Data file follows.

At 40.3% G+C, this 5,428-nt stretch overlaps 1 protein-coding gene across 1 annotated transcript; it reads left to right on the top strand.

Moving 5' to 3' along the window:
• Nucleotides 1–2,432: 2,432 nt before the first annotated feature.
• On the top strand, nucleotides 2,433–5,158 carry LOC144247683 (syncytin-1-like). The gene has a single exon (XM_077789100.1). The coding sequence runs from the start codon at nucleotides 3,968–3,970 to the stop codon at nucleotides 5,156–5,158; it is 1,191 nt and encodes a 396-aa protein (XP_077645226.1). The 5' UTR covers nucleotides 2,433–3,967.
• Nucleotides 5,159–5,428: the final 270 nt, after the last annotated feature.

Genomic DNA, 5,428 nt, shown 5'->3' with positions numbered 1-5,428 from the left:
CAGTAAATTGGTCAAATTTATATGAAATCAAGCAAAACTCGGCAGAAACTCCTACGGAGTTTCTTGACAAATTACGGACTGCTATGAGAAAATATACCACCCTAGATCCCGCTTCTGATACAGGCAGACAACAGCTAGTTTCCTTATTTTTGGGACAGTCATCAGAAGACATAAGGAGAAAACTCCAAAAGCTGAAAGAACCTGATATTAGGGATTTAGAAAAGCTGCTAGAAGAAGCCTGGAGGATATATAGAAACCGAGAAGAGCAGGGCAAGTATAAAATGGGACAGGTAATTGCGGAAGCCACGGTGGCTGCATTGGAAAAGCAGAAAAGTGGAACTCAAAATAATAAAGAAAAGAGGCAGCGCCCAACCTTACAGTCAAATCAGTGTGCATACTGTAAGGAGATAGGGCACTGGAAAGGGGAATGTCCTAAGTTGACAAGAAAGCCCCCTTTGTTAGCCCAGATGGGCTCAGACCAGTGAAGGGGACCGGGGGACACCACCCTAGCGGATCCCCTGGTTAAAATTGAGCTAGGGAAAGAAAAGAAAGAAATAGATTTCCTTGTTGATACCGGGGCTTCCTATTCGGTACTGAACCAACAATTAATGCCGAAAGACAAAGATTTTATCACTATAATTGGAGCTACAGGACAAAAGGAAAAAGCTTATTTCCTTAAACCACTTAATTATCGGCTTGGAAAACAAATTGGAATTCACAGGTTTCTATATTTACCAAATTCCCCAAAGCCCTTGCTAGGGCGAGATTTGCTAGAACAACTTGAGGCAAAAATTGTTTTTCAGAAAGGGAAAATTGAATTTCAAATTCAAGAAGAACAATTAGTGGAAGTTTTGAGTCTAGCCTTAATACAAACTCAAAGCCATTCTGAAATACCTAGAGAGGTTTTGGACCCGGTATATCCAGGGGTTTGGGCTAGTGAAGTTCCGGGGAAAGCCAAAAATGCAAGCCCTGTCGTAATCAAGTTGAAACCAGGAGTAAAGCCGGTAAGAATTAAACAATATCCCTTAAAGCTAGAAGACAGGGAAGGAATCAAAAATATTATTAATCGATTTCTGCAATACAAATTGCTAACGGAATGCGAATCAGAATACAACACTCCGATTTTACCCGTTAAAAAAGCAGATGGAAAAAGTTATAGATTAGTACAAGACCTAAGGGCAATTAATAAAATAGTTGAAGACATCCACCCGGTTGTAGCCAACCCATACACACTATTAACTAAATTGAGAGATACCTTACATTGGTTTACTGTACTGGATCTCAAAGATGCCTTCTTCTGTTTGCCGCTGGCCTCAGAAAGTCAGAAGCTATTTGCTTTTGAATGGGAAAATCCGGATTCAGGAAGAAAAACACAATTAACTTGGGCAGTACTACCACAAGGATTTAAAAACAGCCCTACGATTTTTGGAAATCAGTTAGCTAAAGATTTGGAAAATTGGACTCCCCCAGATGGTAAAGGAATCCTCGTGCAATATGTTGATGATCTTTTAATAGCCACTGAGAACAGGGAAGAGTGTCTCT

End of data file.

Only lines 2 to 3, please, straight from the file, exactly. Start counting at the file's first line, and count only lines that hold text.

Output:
Moving 5' to 3' along the window:
• Nucleotides 1–2,432: 2,432 nt before the first annotated feature.